Harini Madhusudan is a doctoral scholar at NIAS. Her doctoral research is on the issue of militarisation in outer space. As part of the Europe Studies at NIAS, her research focuses on Russian geopolitics and diplomacy along with a coverage of the European Islands & Oceans. She particularly researches issues relating to science and technology such as new innovations, outer space, and cybersecurity.

In Brief
By Jeshil Samuel J

Cambodia: The emerging NFT market

On 27 April, the government of Cambodia stated that it would continue prohibiting the circulation or issuance of any cryptocurrency. On the same day, the Cambodian Ministry of Finance and Economics reiterated the government’s policy of banning the use of cryptocurrencies. Despite the government choosing to follow the blanket ban imposed earlier on cryptos in 2018, Cambodia has seen a surge in Non-Fungible Tokens (NFT) sales.

NFTs are digital assets that function on the same blockchain technology as cryptocurrencies. An NFT could be anything from an audio, video, or image file, with the only difference being the tokenization of the file. Once a buyer purchases an NFT, that person has the only copy of that file. The purchased NFT can neither be replicated, shared, split, or altered since it is part of an immutable record (a blockchain). In 2021, the global sales of NFTs were estimated to be USD 22 billion, and this number is expected to grow to USD 80 billion by 2025. Despite their steep prices, investors and banks worldwide have warned about the long-term viability of such digital assets since they do not have any tangible value in the real world.

The NFT craze in Cambodia started in August 2021 when Prince Narithipong Norodom purchased an Olympic-themed NFT artwork for USD 16,000. Following the massive purchase, in September 2021, Cambodia’s first NFT marketplace Krama was created. Krama was created to serve as a new platform for Cambodian artists to exhibit their pieces on the country’s history. In October 2021, an event backed by the Asian Development Bank saw the creation of Fauna Conservation NFT. The NFT was created by two Cambodia-based ex-pats and was also Asia’s first NFT to help in conserving the environment.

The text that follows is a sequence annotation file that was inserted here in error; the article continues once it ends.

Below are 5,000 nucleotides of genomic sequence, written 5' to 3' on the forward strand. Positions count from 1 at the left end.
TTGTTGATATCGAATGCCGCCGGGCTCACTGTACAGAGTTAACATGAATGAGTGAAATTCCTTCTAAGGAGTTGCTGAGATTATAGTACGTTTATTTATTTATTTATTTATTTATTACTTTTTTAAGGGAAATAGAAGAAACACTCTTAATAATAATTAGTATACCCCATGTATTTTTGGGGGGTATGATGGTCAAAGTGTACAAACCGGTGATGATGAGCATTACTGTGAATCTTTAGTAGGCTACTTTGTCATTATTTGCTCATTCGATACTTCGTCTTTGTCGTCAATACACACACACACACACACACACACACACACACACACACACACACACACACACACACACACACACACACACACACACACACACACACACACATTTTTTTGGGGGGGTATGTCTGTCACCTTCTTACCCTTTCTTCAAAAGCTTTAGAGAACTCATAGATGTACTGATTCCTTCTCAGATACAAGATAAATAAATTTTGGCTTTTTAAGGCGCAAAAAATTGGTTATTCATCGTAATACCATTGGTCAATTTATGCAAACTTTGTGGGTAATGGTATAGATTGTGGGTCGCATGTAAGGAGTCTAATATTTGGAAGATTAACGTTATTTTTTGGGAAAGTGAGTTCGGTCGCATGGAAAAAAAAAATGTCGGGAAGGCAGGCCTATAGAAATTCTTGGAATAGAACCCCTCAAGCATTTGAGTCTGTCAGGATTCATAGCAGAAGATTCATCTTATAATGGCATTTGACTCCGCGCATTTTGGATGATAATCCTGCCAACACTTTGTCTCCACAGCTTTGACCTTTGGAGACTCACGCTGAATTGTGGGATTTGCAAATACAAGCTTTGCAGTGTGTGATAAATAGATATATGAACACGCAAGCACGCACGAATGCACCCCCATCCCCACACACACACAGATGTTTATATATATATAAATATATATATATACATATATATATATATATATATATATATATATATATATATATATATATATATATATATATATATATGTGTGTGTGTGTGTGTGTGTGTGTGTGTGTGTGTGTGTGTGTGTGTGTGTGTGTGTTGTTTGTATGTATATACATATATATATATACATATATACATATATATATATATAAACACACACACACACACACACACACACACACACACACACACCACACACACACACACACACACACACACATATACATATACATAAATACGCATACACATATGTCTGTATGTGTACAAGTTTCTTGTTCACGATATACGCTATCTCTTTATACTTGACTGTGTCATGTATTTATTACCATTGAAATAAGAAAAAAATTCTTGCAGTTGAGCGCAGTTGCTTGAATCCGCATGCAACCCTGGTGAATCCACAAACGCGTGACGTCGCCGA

The versatility of NFTs allowed the digital asset even to enter the Cambodian sports and beverage industry. Cambodian football team Angkor Tiger FC partnered with GameFi (a platform that hosts play-to-earn games) in March 2022 to purchase NFTs and other in-game digital assets from the platform. Meanwhile, Cambodian rum distillery Samai announced that they would be offering NFT tokens on OpenSea (a popular NFT platform) that would allow the buyers to avail many exclusive benefits.

Despite the growing popularity of NFTs (particularly amongst the youth) in the Southeast Asian region, the governments in the region have been split on digital assets in general. Countries like Singapore, Malaysia, the Philippines, and Thailand have welcomed the sale and trade of NFTs. In contrast, other countries like Thailand and Cambodia still find it challenging to legalize digital assets. No matter what the stance may be, the sale of NFTs is lucrative, and countries like Cambodia could use them to promote various small-scale and medium-sized businesses. (DataSpring Editors,Southeast Asia, the NFT Market Hotbed,” data spring, 9 December 2021; He Luman,Cambodia strictly bans the use and trading of cryptocurrencies,” China News, 27 April 2022; AFP,NFTs: Much hyped, but how do they work,” Khmer Times, 21 December 2021; B2B,” Cambodian NFTs emerging in the marketplace,” Business2Business, 28 December 2021.)